Now, to touch on what did.

Emerald City Comic Con switched up the floor plan a bit this year, moving celebrity interactions and the main stage panels down the street at the Hyatt Regency. I’ve always felt that the Main. Stage was perfect where it was, that big open room on the fourth floor right next to the exhibitors hall. That fit and made sense, something that moving it two blocks away didn’t. Managing running from panel to panel, getting some time in at the exhibitor hall and artist alley, if you wanted to catch one of the sought after panels at the main stage you had to factor in making the trek there on on top of waiting in line and hoping they don’t cap it.

I totally understand why they would be seeking outside venues, as this convention grows each year, to accommodate more people they need to be flexible. I wonder why they weren’t able to at least get programming in the Sheraton across the street or even in the Grand Hyatt… also across the street. For conventions like PAX that require using several outside venues, it makes sense with the limited floor space available, I just don’t think that Seattle is built for that kind of convention experience. These could just be examples of growing pains for this once tiny con, as it grows we as convention goers have to grow with it… and in many respects that means growing as attendees and being more flexible. I mean, it was what it was… and I still wasn’t a fan of using the Hyatt Regency for the main stage. I just hope for the next year they work out these kinks to give us a more streamlined con.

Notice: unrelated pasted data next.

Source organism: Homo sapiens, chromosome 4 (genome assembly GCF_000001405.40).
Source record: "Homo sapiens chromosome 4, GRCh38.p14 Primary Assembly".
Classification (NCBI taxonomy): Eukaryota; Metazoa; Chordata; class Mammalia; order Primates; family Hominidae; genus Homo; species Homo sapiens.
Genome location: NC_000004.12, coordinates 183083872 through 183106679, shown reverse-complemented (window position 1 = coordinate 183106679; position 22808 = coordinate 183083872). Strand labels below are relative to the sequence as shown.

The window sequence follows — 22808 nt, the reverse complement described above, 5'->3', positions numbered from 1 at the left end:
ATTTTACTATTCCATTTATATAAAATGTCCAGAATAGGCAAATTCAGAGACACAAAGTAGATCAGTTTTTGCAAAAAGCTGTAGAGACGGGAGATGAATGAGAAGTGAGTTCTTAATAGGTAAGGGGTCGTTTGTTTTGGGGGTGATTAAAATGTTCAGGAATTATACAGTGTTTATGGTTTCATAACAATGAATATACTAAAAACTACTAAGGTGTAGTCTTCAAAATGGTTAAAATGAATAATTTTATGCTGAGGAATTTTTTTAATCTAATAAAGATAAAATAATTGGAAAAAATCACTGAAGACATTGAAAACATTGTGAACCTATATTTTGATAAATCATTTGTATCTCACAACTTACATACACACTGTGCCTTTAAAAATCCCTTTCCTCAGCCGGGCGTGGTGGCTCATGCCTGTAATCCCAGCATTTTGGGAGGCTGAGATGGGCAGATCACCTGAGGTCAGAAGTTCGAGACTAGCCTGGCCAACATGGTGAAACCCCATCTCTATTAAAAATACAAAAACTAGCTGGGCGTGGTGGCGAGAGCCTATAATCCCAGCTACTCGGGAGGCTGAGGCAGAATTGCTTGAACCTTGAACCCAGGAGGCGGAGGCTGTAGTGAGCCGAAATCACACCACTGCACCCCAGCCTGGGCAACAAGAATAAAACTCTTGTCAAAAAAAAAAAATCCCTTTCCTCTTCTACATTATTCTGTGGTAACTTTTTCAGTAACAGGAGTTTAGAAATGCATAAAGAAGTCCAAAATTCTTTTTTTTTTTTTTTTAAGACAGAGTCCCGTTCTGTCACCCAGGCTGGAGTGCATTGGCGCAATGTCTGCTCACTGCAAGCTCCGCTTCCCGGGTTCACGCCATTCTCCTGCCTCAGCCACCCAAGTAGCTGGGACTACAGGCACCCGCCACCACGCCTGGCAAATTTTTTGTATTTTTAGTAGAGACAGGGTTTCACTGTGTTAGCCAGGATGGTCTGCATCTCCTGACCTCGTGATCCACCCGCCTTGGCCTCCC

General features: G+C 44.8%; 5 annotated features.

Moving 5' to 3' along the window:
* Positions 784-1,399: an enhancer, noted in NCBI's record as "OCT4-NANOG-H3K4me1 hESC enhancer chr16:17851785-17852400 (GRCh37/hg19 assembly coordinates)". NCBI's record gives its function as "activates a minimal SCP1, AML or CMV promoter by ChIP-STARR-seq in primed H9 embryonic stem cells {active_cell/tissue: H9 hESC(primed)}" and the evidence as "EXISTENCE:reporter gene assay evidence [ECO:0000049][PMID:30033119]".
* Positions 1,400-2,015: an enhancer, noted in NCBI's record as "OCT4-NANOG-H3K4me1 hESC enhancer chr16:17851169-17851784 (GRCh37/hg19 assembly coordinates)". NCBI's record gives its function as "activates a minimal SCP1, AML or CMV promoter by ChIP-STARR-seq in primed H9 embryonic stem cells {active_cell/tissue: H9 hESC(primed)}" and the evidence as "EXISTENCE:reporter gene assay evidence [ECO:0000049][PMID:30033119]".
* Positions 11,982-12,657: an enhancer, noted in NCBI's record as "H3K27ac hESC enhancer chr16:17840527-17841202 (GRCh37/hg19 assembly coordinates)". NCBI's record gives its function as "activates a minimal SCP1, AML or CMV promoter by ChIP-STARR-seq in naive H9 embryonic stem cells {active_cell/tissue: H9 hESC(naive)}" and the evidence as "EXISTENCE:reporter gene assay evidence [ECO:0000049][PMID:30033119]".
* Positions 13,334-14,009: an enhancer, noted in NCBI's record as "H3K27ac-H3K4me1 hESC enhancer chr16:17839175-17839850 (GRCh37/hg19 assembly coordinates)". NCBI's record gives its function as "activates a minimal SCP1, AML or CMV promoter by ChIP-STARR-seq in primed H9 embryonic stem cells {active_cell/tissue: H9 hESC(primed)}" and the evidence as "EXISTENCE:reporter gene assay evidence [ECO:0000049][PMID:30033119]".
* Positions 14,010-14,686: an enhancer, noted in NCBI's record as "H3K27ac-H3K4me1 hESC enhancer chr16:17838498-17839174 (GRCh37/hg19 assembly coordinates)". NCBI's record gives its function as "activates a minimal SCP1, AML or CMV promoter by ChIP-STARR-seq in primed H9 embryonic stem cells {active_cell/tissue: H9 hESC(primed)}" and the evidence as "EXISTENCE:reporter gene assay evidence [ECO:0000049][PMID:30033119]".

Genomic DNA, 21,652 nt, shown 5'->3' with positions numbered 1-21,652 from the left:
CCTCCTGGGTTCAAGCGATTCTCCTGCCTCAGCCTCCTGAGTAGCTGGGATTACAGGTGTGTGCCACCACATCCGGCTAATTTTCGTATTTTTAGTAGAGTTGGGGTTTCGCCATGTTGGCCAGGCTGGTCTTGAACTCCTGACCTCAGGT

In banishing the main stage two blocks away, it did give the exhibitors hall more space. It felt comfortable to walk around with a wide variety of vendor peddling all manner of geeky goods. It seemed like there were more vendors than in previous years, though for anyone who has gone to an ECCC before it’s more of the same to be honest. 


Returning for a second year was the Homegrown section, a makers market full of local artists selling a wide variety of goods. This new section from last year was actually one of my favorite parts of the convention. Full of a wide variety of vendors and items, I was surprised that they managed to pack it as full as they did. While it was only a couple aisles, I felt that pushing it off to the back corner wasn’t the best place for it. Honestly, I would have loved it if Homegrown was more to the front, perhaps in the area where the main stage used to be. That area is off to the side so it can be seen as separate from the main exhibitor hall while giving it the exposure I feel the section deserves.